The Seven Different Types of Depression
According to the field of psychiatry, there are seven different types of depression. They all have similarities, but plenty of differences too, which can make it hard to reach a proper diagnosis.
According to the field of psychiatry and its Diagnostic and Statistical Manual of Mental Disorders (or DSM-5), there are seven different types of depression. However, these classifications are flexible and subject to change.
One of the main problems with psychiatry is diagnosis, as it tends to be subjective because it depends on a psychiatrist’s interpretation of symptoms. That becomes an even bigger obstacle when you think about the many types of depression there are according to the DSM-5.
Thus, you should always take a psychiatric diagnosis with a grain of salt because it could end up changing. Psychiatrists usually make a more definitive diagnosis after they’ve been seeing you for a while. Still, it’s worth knowing the different types of depression.
The Different Types of Depression
1. Major Depressive Disorder
This is the most common form of depression, in its strictest sense as a mental illness. It’s also the form of depression with the most associated symptoms. One of its main characteristics is extreme apathy towards life and the world in general.
In serious cases, this kind of depression can lead to something called “catatonic depression”. What that means is that inactivity takes over and you might even stop eating. There are also cases where major depressive disorder is accompanied by episodes of delirium.
2. Persistent Depressive Disorder
This used to be known as dysthymia. Although it’s similar to major depressive disorder, its symptoms aren’t as severe. Unfortunately, it still involves apathy, hopelessness, and a feeling of melancholy.
All those symptoms are chronic, meaning they stick around for long periods of time with no improvement. They may go away for a little while, but it’s also possible for them to get worse and lead to a deeper state of depression.
3. Mixed Anxiety-Depressive Disorder
This is another type of depression (as defined by the field of psychiatry) that affects a lot of people. Its main characteristic is that you experience a mixture of periods of depression and periods of anxiety.
The depression doesn’t lead to extreme inactivity and apathy and the anxiety doesn’t cause any major crises. But it does draw on for a long time and can lead people to think it’s part of who they are.
4. Atypical Depression
This also goes by the name “depression with atypical features”. The main difference from major depression is that with atypical depression, your mood can improve if you have things you see as positive happen to you or around you.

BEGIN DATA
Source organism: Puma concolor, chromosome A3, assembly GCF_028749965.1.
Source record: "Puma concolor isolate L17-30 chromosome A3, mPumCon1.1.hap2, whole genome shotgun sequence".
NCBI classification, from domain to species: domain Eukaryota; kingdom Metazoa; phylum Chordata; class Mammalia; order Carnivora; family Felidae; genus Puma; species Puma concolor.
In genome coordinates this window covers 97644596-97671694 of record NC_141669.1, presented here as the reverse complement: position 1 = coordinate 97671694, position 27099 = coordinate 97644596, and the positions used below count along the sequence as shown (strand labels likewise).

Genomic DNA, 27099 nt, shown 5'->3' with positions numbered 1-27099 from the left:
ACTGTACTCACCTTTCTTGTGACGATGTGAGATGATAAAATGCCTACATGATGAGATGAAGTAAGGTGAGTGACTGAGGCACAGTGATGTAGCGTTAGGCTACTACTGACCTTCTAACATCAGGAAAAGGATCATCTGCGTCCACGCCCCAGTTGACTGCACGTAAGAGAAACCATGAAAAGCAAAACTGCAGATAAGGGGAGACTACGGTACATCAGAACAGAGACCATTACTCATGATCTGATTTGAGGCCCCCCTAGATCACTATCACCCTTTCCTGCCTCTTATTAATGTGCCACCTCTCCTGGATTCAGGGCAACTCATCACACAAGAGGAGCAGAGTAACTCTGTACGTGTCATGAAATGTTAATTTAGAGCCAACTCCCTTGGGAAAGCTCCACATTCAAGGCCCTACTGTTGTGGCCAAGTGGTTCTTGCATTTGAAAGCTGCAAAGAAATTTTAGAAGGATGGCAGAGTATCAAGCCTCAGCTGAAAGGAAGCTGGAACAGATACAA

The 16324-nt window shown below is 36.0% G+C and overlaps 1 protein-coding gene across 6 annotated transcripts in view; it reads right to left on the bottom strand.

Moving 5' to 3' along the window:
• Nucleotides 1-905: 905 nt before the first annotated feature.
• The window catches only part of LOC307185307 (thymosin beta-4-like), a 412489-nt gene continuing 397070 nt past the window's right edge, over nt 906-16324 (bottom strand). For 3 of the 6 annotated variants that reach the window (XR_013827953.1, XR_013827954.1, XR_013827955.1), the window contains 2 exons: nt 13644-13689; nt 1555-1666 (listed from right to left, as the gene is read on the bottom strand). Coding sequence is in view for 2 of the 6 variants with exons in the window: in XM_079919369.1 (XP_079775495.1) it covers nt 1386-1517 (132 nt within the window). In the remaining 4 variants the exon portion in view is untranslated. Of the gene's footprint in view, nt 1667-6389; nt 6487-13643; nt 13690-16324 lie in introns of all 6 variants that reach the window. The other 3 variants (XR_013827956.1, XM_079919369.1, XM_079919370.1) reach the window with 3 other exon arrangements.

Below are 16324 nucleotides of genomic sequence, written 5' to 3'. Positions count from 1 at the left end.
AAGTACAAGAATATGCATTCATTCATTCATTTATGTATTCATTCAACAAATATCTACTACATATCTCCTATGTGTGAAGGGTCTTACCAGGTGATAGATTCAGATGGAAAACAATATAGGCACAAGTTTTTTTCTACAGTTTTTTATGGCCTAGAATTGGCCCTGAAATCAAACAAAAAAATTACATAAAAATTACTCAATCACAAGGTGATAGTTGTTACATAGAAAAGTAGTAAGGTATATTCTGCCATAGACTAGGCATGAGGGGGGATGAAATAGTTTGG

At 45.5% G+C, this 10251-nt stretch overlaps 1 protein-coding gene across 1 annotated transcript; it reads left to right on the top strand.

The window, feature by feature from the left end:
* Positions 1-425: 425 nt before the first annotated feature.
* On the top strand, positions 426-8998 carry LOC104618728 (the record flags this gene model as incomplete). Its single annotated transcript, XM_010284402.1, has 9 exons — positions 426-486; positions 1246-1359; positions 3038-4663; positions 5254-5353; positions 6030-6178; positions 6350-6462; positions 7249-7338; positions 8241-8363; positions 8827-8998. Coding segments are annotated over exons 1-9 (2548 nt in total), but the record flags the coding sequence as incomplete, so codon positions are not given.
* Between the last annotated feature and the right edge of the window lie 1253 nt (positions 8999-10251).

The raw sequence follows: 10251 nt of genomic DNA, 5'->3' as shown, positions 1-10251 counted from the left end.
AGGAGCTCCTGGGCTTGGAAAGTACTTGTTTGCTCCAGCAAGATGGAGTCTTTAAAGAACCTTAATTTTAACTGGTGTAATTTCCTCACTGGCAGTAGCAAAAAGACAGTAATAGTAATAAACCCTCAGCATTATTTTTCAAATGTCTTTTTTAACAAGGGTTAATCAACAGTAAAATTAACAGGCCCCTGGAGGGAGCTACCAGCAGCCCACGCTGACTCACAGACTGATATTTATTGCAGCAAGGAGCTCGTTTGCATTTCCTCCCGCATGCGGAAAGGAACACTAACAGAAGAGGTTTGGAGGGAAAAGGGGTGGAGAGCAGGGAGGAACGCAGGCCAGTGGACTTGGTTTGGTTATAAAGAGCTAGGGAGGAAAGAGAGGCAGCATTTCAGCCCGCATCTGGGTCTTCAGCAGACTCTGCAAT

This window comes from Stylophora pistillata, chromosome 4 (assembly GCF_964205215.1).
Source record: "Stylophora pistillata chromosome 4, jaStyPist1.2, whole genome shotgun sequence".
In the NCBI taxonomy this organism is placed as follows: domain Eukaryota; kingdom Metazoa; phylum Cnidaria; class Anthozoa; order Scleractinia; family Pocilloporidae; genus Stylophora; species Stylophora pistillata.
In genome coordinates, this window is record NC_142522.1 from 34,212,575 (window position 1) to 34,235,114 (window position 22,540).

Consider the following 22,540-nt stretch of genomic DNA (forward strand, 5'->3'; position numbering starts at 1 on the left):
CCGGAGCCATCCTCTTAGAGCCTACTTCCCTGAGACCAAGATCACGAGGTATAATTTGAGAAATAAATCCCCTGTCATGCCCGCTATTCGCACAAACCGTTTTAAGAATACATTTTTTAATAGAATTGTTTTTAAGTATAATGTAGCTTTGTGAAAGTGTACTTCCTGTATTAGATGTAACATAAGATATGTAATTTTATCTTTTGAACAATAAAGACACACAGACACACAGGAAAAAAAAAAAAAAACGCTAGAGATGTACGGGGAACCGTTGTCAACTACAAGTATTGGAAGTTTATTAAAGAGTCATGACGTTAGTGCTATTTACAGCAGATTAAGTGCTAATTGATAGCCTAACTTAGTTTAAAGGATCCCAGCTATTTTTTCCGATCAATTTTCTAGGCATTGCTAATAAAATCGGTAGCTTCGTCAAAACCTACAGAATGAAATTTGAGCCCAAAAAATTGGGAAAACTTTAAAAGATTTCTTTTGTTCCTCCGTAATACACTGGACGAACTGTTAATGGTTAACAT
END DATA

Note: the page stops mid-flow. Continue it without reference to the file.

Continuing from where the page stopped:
It’s also more common for people with this type of depression to have a better appetite and sleep schedule. Some people who suffer from it say they experience heaviness in their arms and legs and feel a sense of rejection from other people.
5. Seasonal Affective Disorder
As the name suggests, the main characteristic of seasonal affective disorder is that it stops and starts depending on the season. It tends to start around the end of fall or beginning of winter and go away in spring or summer. It seems appropriate that its acronym is SAD.
The switch from one phase to another is usually sudden. You start to feel extremely sleepy, constantly tired, and carbs start to seem super appealing. Of course, you’ll also experience melancholy, apathy, and have no desire to do anything.
6. Bipolar Disorder
Bipolar disorder is similar to mixed anxiety-depressive disorder, but with much more intense symptoms. The periods of depression lead to serious mood swings and have all the characteristics of major depression.
Meanwhile, the periods of anxiety are characterized by mania and manic behavior. The symptoms are an acceleration of thought processes, euphoria, hyperactivity, trouble sleeping, irritability, and a tendency for compulsive behavior.
The biggest characteristic of cyclothymia is mood instability. Although it’s similar to bipolar disorder and mixed anxiety-depressive disorder, there are two major differences between them. The first: the symptoms are much less intense. The second: there are also periods of “normalcy”.
The changes cyclothymia causes often go unnoticed. You become a bit sadder or a bit more manic, but not enough for it to be noticeable. This can also happen in a very short period of time, maybe a week or less.
As you can see, the different types of depression according have a lot of similar characteristics, but also some differences. This is why it can be so hard to reach a correct diagnosis.